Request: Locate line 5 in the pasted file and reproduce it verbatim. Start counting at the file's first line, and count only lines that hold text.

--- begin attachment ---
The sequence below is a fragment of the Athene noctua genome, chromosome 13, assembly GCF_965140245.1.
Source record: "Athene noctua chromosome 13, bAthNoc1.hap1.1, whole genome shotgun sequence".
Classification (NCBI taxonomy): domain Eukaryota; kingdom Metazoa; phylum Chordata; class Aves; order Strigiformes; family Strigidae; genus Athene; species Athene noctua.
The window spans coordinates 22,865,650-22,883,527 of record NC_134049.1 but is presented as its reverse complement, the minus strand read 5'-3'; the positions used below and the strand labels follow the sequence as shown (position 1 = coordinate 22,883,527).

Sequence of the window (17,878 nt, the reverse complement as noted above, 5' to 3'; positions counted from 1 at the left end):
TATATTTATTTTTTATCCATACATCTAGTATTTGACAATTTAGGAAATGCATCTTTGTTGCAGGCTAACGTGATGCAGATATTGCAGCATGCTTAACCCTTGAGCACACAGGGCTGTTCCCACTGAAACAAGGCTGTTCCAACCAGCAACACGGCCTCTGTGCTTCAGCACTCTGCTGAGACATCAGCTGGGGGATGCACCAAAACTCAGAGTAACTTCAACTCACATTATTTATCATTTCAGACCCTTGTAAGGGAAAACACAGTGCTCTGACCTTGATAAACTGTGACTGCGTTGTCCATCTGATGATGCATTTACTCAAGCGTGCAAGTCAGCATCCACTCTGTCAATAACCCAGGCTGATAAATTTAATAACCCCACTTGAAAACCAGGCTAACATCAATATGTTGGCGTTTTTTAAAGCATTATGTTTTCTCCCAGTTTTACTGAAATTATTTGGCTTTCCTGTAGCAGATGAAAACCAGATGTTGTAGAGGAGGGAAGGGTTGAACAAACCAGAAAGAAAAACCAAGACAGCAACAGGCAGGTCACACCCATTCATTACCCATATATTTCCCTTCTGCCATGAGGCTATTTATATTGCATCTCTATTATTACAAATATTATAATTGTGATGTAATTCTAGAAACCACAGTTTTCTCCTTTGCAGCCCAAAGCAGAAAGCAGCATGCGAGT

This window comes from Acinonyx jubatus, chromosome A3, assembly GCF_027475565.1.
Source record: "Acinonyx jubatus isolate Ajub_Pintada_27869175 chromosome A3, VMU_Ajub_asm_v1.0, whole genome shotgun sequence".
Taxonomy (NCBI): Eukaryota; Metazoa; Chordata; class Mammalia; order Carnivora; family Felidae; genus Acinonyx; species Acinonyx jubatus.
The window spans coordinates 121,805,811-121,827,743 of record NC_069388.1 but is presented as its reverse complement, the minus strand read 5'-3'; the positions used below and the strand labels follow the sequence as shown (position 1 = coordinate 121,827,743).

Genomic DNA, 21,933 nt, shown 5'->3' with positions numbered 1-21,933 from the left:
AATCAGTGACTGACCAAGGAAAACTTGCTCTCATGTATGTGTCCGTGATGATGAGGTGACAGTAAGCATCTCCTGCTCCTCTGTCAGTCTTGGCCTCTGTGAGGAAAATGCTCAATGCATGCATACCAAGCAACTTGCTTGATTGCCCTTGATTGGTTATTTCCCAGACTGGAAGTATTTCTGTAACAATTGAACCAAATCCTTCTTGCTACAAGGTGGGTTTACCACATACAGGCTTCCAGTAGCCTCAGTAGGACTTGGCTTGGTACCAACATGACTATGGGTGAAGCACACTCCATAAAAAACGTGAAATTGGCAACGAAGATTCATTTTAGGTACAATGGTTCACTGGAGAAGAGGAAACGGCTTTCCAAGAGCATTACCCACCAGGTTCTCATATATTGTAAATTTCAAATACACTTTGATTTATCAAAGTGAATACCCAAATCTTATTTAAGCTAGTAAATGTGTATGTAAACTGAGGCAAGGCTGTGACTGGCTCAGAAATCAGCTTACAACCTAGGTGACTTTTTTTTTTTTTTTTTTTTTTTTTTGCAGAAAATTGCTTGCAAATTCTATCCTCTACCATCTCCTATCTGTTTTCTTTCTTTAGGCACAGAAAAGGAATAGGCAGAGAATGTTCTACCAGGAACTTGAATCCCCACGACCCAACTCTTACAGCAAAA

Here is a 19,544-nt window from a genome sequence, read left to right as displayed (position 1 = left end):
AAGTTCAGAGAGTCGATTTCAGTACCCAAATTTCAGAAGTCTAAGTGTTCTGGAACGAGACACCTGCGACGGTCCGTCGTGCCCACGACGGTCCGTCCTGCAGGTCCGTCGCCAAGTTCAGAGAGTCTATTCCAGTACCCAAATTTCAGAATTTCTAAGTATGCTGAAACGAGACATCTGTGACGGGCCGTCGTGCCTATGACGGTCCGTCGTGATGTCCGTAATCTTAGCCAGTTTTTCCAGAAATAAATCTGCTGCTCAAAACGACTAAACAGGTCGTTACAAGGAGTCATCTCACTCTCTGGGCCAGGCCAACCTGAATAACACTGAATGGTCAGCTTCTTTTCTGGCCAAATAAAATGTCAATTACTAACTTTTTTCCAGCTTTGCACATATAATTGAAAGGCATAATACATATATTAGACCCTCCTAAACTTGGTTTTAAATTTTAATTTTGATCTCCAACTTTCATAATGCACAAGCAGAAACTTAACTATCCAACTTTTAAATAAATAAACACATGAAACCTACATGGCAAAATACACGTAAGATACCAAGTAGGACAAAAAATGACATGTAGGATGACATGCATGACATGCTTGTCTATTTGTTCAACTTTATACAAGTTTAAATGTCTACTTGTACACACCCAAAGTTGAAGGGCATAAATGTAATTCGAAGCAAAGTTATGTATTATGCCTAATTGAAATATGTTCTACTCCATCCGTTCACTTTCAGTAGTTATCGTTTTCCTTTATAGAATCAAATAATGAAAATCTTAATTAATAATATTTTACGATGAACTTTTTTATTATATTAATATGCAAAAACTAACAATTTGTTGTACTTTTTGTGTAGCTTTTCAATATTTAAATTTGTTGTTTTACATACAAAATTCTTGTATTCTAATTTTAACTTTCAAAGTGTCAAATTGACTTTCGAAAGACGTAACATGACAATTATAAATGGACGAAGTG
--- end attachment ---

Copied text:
Sequence of the window (17,878 nt, the reverse complement as noted above, 5' to 3'; positions counted from 1 at the left end):